1906 Model 8 16/20 3531 cc 102 mm (4.0 in) x 108 mm (4.3 in) side 4 108 in (2,743 mm) / 120 in (3,048 mm)
1906 Model 9 24/30 5232 cc 4 in (102 mm) x 4 in (102 mm) side 6 120 in (3,048 mm) / 132 in (3,353 mm)
1906 Model 10 10 hp 631 cc 70 mm (2.8 in) x 82 mm (3.2 in) side 2 78 in (1,981 mm)
1906–12 Model 11 50 hp 11734 cc 140 mm (5.5 in) x 127 mm (5.0 in) side 6 132 in (3,353 mm)
1906–12 Model 12 50 hp 11734 cc 140 mm (5.5 in) x 127 mm (5.0 in) side 6 144 in (3,658 mm)
1907 15 hp 1893 cc 70 mm (2.8 in) x 82 mm (3.2 in) side 6 87 in (2,210 mm)
1907–08 Model B 30 hp 5297 cc 102 mm (4.0 in) x 108 mm (4.3 in) side 6 120 in (3,048 mm)
1908–11 Model C 40 hp 6167 cc 102 mm (4.0 in) x 107 mm (4.2 in) side 6 120 in (3,048 mm)
1908–11 Model D 30 hp 4032 cc 89 mm (3.5 in) x 108 mm (4.3 in) side 6 120 in (3,048 mm)
1909–11 Model E 16 hp 2688 cc 89 mm (3.5 in) x 108 mm (4.3 in) side 4 110 in (2,794 mm) / 120 in (3,048 mm)
1912 Model G 25 hp 4032 cc 89 mm (3.5 in) x 108 mm (4.3 in) side 6 116 in (2,946 mm)
1910–11 Model J 12 hp 1656 cc 68 mm (2.7 in) x 114 mm (4.5 in) side 4 96 in (2,438 mm)
1911–12 Model K 15 hp 2368 cc 80 mm (3.1 in) x 120 mm (4.7 in) side 4 120 in (3,048 mm)
1911–13 Model L 20 hp 3620 cc 80 mm (3.1 in) x 120 mm (4.7 in) side 6 126 in (3,200 mm)
1913–14 Model O 20 hp 3336 cc 89 mm (3.5 in) x 133 mm (5.2 in) side 4 121 in (3,073 mm) / 128 in (3,251 mm)
1913–18 Model S 9.5 hp 1087 cc 62 mm (2.4 in) x 90 mm (3.5 in) side 4 90 in (2,286 mm)

(Sources—Standard Motor Club and Graham Robson Book of the Standard Motor Company, Veloce, ISBN 978-1-845843-43-4)

1919–1939

Year Type Engine Production
1919–21 9.5 hp Model SLS 1328 cc side-valve 4-cylinder
1921–23 8 hp 1087 cc side-valve 4-cylinder
1921–23 11.6 hp SLO 1598 cc ohv 4-cylinder
1922–26 13.9 hp SLO-4 1944 cc ohv 4-cylinder
1923–27 11.4 hp V3 1307 cc ohv 4-cylinder
1926–28 13.9 hp V4 1944 cc ohv 4-cylinder
1927–28 18/36 hp 2230 cc ohv 6-cylinder
1927–30 9 hp 1153 or 1287 cc side-valve 4-cylinder
1929–33 15 hp 1930 or 2054 cc side-valve 6-cylinder
1930–33 9.9 hp Big Nine 1287 cc side-valve 4-cylinder
1931–35 20 hp Envoy 2552 cc side-valve 6-cylinder
1932–33 Little Nine 1006 cc side-valve 4-cylinder
1932–33 Little Twelve 1337 cc side-valve 6-cylinder
1932–33 Big Twelve 1497 cc side-valve 6-cylinder
1934 12/6 1497 cc side-valve 6-cylinder
1934–35 10/12 Speed Model 1608 cc side-valve 4-cylinder
1934–36 Nine 1052 cc side-valve 4-cylinder
1934–36 Ten 1343 cc side-valve 4-cylinder
1934–36 Twelve 1608 cc side-valve 4-cylinder
1934–36 Sixteen 2143 cc side-valve 6-cylinder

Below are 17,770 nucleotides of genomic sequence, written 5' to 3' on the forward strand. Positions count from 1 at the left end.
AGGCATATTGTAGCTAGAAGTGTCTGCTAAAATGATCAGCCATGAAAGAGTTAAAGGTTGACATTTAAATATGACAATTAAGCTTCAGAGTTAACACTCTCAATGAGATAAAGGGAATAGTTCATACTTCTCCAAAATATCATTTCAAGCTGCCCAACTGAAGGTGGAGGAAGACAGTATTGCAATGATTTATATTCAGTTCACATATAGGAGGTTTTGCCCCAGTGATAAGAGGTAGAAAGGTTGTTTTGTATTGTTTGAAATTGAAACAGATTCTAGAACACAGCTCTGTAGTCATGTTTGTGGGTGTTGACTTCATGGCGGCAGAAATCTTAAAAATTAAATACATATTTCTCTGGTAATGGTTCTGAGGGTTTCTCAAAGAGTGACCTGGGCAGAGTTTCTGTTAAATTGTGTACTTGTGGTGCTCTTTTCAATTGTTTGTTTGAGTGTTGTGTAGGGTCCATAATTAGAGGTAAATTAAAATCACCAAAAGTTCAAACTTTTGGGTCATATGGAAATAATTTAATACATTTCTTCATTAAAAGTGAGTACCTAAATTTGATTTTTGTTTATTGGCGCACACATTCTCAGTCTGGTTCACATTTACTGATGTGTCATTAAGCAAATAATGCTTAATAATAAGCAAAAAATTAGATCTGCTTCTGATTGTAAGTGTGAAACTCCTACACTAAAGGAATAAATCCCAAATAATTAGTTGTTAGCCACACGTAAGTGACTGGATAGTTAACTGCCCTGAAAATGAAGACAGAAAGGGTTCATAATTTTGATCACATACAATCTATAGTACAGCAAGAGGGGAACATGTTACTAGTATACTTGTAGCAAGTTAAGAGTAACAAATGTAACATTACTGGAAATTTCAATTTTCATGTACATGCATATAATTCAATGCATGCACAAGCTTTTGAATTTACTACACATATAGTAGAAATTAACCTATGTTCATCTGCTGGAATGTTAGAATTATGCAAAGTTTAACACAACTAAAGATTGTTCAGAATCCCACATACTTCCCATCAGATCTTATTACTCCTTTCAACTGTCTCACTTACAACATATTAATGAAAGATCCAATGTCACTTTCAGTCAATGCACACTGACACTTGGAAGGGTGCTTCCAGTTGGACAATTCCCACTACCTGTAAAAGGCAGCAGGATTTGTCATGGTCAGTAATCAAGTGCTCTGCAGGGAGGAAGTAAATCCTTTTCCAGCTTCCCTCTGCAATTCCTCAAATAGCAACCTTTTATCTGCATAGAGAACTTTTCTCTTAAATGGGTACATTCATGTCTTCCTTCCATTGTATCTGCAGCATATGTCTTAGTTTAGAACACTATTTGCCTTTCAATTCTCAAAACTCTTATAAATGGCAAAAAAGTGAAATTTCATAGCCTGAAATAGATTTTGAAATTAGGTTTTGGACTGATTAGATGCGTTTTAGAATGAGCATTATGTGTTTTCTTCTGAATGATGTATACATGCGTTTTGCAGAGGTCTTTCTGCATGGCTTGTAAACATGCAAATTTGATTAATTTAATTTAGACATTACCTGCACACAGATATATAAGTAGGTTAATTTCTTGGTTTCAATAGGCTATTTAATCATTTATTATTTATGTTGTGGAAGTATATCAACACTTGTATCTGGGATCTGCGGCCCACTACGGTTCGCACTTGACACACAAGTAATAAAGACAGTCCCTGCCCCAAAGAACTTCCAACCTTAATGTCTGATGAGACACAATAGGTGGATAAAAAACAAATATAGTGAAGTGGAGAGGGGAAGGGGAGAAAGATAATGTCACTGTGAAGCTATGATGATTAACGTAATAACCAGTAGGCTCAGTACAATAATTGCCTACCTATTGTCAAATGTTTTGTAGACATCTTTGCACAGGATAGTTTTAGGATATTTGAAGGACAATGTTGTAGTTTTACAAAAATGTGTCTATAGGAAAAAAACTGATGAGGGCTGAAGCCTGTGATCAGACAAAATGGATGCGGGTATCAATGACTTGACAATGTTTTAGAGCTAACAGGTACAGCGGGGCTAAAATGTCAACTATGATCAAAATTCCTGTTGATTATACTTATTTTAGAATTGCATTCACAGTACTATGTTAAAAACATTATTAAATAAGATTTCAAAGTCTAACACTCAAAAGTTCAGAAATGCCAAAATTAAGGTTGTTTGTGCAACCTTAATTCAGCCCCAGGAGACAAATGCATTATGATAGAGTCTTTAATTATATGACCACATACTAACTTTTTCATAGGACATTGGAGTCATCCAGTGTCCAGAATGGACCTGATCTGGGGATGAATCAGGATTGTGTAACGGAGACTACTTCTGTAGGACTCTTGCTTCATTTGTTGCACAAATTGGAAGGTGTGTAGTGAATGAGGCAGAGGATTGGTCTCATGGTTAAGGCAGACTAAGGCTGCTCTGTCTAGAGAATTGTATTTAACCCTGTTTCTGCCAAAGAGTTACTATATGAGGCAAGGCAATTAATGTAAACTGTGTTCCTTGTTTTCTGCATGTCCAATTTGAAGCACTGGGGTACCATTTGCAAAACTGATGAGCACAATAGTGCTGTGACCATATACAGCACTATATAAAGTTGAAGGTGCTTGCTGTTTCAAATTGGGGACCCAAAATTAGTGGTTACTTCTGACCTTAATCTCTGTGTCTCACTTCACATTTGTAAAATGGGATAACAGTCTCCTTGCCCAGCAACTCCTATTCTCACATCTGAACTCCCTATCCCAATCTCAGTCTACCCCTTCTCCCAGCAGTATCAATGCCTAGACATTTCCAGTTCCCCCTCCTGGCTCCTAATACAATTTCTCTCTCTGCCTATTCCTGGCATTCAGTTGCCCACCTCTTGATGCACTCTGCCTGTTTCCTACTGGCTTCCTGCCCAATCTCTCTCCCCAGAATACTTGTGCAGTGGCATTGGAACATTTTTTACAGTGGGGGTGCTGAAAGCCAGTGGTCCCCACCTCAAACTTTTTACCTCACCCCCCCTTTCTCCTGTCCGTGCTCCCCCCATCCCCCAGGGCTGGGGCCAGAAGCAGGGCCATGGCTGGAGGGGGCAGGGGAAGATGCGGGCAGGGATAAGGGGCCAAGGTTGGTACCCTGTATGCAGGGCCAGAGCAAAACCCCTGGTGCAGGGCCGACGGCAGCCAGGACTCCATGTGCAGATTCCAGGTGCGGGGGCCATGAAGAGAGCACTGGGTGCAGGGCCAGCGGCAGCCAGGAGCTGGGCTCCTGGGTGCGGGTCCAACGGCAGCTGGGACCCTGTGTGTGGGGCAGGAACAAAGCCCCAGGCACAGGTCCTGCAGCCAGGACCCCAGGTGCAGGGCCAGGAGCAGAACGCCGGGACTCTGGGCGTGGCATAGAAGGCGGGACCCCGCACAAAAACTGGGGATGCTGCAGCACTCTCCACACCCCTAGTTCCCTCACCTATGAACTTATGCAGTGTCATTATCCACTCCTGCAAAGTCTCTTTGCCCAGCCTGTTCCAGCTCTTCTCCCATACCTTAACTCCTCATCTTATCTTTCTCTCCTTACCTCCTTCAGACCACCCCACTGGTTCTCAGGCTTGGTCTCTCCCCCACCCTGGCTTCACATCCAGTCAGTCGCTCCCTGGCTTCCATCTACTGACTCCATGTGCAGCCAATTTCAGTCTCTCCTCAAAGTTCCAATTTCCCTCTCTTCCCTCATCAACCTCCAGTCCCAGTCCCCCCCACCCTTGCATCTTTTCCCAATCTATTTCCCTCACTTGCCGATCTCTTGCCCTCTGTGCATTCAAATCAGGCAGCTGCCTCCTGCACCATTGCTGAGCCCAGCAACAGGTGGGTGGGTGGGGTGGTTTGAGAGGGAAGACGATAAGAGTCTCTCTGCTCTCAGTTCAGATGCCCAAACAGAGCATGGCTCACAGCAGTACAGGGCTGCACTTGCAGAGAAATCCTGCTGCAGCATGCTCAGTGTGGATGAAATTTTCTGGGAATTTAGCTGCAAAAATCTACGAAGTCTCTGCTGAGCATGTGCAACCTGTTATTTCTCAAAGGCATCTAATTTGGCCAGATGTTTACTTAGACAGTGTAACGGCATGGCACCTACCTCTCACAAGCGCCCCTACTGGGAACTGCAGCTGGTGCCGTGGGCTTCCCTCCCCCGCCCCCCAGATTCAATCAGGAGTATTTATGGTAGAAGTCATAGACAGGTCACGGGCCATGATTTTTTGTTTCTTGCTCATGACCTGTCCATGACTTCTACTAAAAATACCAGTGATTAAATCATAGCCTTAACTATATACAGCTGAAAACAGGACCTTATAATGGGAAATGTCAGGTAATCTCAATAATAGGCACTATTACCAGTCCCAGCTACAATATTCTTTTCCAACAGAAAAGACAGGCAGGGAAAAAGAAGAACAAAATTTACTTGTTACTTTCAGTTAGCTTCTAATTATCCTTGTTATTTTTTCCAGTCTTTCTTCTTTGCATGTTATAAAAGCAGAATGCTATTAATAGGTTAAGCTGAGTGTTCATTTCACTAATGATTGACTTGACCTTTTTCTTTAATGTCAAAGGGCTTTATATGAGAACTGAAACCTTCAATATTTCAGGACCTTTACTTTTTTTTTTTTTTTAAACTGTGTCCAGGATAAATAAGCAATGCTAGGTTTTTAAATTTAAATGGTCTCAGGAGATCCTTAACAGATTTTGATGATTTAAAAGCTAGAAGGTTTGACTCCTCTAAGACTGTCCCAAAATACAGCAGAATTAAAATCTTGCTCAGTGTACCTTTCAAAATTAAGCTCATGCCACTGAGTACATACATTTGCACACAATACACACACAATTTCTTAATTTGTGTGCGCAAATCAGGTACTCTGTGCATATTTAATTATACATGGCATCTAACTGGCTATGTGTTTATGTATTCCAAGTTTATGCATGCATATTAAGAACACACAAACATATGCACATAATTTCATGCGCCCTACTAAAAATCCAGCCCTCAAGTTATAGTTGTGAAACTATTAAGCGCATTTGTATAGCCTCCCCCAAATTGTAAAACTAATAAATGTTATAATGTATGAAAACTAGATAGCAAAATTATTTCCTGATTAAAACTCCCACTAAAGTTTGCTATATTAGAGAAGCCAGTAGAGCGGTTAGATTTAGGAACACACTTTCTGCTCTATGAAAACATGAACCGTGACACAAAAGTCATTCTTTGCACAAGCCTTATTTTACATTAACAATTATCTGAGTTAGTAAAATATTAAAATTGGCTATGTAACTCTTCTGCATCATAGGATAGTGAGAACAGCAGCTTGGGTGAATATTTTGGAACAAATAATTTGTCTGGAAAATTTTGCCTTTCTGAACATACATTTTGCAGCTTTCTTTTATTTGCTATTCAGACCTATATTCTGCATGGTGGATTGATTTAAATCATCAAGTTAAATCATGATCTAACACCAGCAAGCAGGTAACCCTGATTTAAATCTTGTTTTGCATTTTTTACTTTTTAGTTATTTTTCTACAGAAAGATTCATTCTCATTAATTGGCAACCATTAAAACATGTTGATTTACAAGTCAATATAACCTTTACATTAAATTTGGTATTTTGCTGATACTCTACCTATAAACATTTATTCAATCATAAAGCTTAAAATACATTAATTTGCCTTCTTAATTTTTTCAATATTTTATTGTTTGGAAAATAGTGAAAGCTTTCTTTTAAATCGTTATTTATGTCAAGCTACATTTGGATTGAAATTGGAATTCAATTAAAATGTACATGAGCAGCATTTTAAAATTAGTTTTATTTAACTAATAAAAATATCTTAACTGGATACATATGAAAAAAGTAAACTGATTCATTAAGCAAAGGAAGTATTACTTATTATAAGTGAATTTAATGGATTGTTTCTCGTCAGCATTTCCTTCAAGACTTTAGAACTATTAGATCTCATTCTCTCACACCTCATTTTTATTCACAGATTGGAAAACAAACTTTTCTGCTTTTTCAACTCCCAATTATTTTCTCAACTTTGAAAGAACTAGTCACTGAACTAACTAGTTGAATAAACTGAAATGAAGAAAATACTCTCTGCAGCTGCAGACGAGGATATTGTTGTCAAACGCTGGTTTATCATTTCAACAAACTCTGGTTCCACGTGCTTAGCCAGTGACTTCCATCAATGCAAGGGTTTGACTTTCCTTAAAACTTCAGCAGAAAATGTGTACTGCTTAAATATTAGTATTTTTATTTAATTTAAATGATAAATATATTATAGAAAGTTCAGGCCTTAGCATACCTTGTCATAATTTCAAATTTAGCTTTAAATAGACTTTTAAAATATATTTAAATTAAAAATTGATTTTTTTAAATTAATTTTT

1935–36 Twenty 2664 cc side-valve 6-cylinder
1937–38 Flying Ten 1267 cc side-valve 4-cylinder
1937–40 Flying Twelve 1608 cc side-valve 4-cylinder
1937–40 Flying Nine 1131 cc side-valve 4-cylinder
1937–40 Flying Light Twelve 1343 cc side-valve 4-cylinder
1937–40 Flying Fourteen 1608 cc or 1776 cc side-valve 4-cylinder
1936–40 Flying Sixteen 2143 cc side-valve 6-cylinder
1936–40 Flying Twenty 2663 cc side-valve 6-cylinder
1936–38 Flying V8 2686 cc side-valve V-8-cylinder
1938–40 Flying Eight 1021 cc side-valve 4-cylinder

Vanguard Phase I

Vanguard Phase II

Vanguard Vignale

1945–1963

Year Type Engine Production
1945–48 Eight 1021 cc side-valve four-cylinder 53,099
1945–48 Twelve 1608 cc side-valve 4-cylinder 9,959
1945–48 Fourteen 1776 cc side-valve 4-cylinder 22,229
1947–53 Vanguard Phase I 2088 cc OHV 4-cylinder 184,799
1953–55 Vanguard Phase II 2088 cc ohv 4-cylinder
2092 cc ohv 4-cylinder diesel
81,074
1,973
1953–57 Eight 803 cc ohv 4-cylinder 136,317
1954–56 Ten 948 cc ohv 4-cylinder 172,500
1955–58 Vanguard Phase III 2088 cc ohv 4-cylinder 37,194
1956–57 Vanguard Sportsman 2088 cc ohv 4-cylinder 901
1957–61 Ensign 1670 cc ohv 4-cylinder
2092 cc ohv 4-cylinder diesel
18,852
1957–59 Pennant 948 cc ohv 4-cylinder 42,910
1958–61 Vanguard Vignale 2088 cc ohv 4-cylinder 26,276
1960–63 Vanguard Six 1998 cc ohv 6-cylinder 9,953
1962–63 Ensign II 2138 cc ohv 4-cylinder 2,318

Military and commercial

Year Type Engine Production
1940–43 Beaverette 1,776 cc side-valve 4-cylinder
1940 -1943 type CD 1943-1945 type UV 12 hp Light Utility 1,608 cc side-valve 4-cylinder
1943 Jeep 1,608 cc side-valve 4-cylinder
1947–58 12 cwt 2,088 cc ohv 4-cylinder
1954–62 6 cwt 948 cc ohv 4-cylinder
1958–62 10 hp Atlas 948 cc ohv 4-cylinder
1962–63 Atlas Major 1,670 cc ohv 4-cylinder
1962–65 7 cwt 1,147 cc ohv 4-cylinder

Standard 8 1955 – badge on one of the final basic Standard 8s.

Leyland 15. Rebranded from ‘Standard Atlas’ after Leyland bought out Standard-Triumph in 1961, the ’15’ used the Vanguard 2138cc engine or a diesel.

Standard 10 Companion Estate – badge on bonnet

Standard Ten Pennant – bonnet badge. The name ‘Pennant’ fitted in with the Standard names such as ‘Vanguard’ and ‘Ensign’

Standard Vanguard Phase I – badge on grille
Standard Vanguard Phase II – boot badge

Standard Vanguard Six – bonnet badge

Standard Vanguard Vignale – bonnet badge

See also

References

  1. Jump up^ Standard-Triumph Changes. The Times, Tuesday, Oct 06, 1959; pg. 17; Issue 54584.
  2. Jump up to:a b Georgano, N. (2000). Beaulieu Encyclopedia of the Automobile. London: HMSO. ISBN 1-57958-293-1.
  3. Jump up^ Sir Charles Friswell. The Times, Friday, Dec 17, 1926; pg. 16; Issue 44457
  4. Jump up to:a b “Goodbye Standard long live Triumph”. Motor: 39–40. 15 May 1976.
  5. Jump up^ Apral, K. “Standard 1930”http://www.classiccarcatalogue.com. Retrieved 10 July 2013.
  6. Jump up^ Mr. C. J. Band, The Times, Tuesday, Jan 08, 1935; pg. 19; Issue 46956